Some analysts believe Channing’s reluctance to embrace a more radical stance, perhaps even violence as a part of the abolitionist movement as he wanted it to be was because of his racism. He shared the common assumption African Americans were in some sense inferior to those of European descent. There is no doubt by our standards he falls short in his fuller analysis. But, I think that too simplistic a read. And to leave it there is to miss something he actually offers us.
Jack Mendelsohn writes about Channing that he “was not, and could not be a social reformer in the ordinary sense. He breathed religion as he breathed air, in and out, in an unconscious, indispensable rhythm. He measured everything by spiritual ideals. He looked out at the world with God-intoxicated eyes.” In a letter to Lydia Maria Child Channing confessed, “My mind seeks the good, the perfect, the beautiful. It is a degree of torture to bring vividly to my apprehension what man is suffering from his own crimes and from the wrongs and cruelty of his brother.”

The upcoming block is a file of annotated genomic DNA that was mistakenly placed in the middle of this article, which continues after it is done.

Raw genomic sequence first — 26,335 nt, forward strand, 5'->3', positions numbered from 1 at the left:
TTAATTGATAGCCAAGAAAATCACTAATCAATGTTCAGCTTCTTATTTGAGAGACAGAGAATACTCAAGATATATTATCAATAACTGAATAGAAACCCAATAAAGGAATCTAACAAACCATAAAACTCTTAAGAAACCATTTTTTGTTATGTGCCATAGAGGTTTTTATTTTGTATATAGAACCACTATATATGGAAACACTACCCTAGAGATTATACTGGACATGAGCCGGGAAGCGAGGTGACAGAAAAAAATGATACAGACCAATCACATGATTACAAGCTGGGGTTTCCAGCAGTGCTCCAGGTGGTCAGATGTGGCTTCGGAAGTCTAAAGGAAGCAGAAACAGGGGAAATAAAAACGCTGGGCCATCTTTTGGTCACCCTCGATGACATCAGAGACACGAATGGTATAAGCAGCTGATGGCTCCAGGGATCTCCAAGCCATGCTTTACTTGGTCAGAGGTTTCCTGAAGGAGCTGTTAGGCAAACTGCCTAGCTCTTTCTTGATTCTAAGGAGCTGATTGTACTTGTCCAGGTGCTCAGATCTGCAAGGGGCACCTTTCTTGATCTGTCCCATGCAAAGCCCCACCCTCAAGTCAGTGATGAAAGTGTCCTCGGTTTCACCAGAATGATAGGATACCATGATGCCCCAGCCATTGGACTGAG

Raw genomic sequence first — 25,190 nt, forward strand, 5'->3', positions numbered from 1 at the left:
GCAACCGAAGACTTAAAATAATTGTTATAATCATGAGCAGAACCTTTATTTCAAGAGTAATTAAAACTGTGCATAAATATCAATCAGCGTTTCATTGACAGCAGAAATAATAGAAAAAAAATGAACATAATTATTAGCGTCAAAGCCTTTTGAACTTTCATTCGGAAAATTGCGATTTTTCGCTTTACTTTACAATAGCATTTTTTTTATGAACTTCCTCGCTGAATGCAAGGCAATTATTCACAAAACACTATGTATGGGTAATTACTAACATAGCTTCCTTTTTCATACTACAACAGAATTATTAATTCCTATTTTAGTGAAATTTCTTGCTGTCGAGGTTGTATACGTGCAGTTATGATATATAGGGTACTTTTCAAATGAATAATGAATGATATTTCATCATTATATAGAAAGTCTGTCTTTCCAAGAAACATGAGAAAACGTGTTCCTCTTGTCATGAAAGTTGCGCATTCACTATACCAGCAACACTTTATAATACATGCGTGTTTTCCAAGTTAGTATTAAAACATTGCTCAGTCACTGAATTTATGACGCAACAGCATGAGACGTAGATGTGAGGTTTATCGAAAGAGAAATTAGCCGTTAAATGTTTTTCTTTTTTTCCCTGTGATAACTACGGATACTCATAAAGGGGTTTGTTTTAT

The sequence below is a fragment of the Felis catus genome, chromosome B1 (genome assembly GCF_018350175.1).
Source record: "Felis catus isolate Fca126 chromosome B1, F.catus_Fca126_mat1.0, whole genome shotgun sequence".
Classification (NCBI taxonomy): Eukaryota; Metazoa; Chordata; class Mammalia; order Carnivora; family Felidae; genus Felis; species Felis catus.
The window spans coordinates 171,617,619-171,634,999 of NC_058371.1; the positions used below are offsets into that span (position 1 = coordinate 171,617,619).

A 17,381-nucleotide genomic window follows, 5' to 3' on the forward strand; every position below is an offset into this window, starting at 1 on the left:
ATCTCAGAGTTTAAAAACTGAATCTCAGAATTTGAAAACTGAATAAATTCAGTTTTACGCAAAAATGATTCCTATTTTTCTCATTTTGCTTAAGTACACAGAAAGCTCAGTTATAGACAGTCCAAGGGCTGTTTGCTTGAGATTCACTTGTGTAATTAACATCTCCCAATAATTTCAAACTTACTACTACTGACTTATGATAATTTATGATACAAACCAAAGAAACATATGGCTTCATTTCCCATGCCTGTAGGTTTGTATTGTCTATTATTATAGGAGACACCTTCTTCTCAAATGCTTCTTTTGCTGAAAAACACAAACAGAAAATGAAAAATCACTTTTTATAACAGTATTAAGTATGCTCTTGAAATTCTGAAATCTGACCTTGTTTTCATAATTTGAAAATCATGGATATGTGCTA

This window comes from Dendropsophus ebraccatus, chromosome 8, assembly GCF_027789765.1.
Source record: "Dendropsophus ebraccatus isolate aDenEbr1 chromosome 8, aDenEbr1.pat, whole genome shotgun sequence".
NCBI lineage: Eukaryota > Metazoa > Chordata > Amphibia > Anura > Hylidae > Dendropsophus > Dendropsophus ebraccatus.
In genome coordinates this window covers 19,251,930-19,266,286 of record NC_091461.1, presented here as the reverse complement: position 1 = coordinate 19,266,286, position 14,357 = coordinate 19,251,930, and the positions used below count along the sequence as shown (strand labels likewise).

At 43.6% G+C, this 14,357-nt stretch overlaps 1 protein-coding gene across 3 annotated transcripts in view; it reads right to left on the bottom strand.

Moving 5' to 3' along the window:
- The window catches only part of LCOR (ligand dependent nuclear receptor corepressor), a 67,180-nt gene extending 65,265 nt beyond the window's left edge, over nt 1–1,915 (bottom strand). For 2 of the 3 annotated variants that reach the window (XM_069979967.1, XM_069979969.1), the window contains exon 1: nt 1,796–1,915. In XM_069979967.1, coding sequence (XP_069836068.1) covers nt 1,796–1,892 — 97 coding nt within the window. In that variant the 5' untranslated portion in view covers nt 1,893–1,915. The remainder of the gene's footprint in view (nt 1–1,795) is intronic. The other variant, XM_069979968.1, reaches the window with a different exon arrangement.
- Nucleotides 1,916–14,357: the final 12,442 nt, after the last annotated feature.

What is significant is that while he hated witnessing the ills we perpetrate upon one another, nonetheless he didn’t turn away. Even though he was a contemplative by nature, that very openness of heart, which was his spiritual discipline, is exactly what brought him in the end to some very radical places.
Mendelsohn’s sometime harsh assessment of his predecessor rings right for me. Channing “was frequently inept, even naïve, about grasping the intensifying complexities of political and economic struggle in America’ s headlong development, but his integrity as a prophet prevailed.” And what was he prophesying? It is by opening our hearts and our minds that we, in our ordinary human way, can, in the end, find our way through. It is that very reluctance that puts us on the right course, and gives our actions power to actually change things.
Within the alchemical chamber of his reluctance, within that hesitation, he grew. He continued to watch his heart and what was actually going on. And it was regarding the issue of slavery that would become his last prophetic call. Scant months before his death in 1842 Channing addressed the issue of slavery one more time. The time of hesitation was over; the time of fulfillment was at hand.